A wide variety of Arab foods, such as falafel, were served during Arabic Culture Entertainment Night. - Flickr

Hummus, falafel and baklava filled Business 104 with colors and delicious smells at The Arabic Culture Club’s culture and entertainment night on Feb. 26. Before anyone could fill up their plates, music was provided in the background by artists like WAMA.

After everyone was settled with their food, there was a screening of “Three-Quarters Decent,” an Arabic movie about the life of a cartoonist who finds himself in a situation that changes him forever.

Esraa Alqutawna, a senior biology major, is the founder and former president of Arabic Culture Club. As the founder of the club, it is her mission to educate people on the often unrecognized parts of Arab culture, specifically that Arabs practice many religions and not just Islam.

“I wanted people to experience Arabs and experience another side of us that isn’t what’s presented on media. Just come in, have the food, the music, the movies. I would like to present a different side to us other then what is forced down people’s throats through the media,” Alqutawna said.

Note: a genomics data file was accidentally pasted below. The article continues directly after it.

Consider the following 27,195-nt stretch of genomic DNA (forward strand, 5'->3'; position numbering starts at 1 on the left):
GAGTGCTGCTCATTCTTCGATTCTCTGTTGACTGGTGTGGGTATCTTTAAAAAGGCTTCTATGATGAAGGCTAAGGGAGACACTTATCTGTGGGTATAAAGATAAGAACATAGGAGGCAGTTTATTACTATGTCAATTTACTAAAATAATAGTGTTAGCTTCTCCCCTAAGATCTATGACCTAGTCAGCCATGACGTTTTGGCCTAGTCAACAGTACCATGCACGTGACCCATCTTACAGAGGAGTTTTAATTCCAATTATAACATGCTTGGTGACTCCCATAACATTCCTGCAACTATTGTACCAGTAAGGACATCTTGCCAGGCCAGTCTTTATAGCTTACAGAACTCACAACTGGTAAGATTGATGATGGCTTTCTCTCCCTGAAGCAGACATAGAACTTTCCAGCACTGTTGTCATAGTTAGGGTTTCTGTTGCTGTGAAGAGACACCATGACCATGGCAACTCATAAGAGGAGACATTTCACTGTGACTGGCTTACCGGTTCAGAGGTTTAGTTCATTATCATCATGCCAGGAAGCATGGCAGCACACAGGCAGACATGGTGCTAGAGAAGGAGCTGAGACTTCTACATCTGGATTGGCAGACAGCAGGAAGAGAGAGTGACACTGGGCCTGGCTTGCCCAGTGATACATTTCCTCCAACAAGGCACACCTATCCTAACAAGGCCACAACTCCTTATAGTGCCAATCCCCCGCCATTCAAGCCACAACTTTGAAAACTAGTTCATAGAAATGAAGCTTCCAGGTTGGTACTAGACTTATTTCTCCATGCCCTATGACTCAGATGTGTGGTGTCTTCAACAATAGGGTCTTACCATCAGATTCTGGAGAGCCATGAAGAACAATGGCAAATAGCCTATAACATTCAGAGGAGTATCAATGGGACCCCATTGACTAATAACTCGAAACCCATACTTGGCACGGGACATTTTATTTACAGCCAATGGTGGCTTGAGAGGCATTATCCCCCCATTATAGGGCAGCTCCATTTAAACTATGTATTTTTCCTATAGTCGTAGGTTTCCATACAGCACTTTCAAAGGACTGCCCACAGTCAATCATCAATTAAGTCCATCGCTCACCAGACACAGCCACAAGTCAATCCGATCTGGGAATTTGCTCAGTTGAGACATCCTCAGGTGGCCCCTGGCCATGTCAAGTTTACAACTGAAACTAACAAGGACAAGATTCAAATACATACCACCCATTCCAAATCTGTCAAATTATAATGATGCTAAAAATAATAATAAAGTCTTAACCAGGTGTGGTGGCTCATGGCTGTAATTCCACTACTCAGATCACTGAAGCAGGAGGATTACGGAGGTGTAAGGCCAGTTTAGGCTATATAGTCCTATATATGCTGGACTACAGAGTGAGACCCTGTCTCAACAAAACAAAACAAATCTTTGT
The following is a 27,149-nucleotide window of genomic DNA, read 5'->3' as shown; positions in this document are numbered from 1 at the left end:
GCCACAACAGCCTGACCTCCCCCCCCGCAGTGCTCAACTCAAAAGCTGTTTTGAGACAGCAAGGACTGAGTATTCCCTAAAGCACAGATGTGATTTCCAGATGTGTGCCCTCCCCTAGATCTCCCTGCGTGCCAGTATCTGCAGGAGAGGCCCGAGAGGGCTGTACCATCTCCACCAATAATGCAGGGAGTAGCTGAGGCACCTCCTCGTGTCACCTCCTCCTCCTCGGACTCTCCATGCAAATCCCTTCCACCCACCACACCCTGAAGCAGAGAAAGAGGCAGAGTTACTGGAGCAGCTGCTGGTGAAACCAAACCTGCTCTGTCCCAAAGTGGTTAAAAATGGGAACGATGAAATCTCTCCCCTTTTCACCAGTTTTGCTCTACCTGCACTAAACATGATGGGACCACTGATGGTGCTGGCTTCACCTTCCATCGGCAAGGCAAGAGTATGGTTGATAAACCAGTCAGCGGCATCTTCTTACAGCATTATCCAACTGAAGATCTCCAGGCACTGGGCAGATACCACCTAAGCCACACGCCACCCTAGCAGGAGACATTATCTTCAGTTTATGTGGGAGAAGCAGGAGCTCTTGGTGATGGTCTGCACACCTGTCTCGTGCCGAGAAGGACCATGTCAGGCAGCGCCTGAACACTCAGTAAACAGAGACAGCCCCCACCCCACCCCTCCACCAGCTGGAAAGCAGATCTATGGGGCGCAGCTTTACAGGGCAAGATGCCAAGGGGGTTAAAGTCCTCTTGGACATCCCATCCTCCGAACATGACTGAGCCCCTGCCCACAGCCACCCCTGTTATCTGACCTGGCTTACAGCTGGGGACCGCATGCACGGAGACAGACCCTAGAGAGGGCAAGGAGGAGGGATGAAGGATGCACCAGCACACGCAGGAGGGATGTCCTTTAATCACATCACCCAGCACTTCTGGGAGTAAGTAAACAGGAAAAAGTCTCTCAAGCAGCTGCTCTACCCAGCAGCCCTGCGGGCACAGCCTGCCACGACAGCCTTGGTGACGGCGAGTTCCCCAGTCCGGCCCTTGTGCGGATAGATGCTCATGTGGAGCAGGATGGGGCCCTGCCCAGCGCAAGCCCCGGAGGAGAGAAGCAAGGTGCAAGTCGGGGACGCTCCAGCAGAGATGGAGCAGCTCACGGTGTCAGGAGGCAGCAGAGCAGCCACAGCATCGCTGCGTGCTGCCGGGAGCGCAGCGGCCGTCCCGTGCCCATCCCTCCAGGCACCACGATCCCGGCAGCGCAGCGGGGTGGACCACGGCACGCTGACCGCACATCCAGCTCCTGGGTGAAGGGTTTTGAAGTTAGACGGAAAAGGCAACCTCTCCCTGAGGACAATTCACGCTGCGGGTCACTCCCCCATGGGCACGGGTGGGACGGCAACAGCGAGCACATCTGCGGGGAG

The club aims to spread awareness about Arabic culture through the powers of conversation, music and food. It hosts special events to provide fun nights out for students and to educate people about the Arabic culture and its many layers. 

Yasmine Abed, a senior psychology major, feels passionately about the Arabic Culture Club and what it does for students.

“About a year ago, we started this organization to bring awareness to what we do, and then also have a safe space for people who have similar backgrounds to come together and enjoy all of the things that are entailed in our culture,” Abed said.

Kazi Zahir Uddin, a senior mechanical engineering major, is from Bangladesh and came out to the Arabic Culture event ready to eat good food and meet new people.

“The Arabic tradition has a lot of similarities and a lot of cultural things, so I would like to know more about them,” Uddin said. “Their music, song and their food are very delicious, so that’s why I am here today. And this is a place to know new people, that’s why I am here.”

“The most beautiful part that I like here is that everybody is appreciating me. I am coming here, and everybody is very welcoming and very friendly,” Uddin added.

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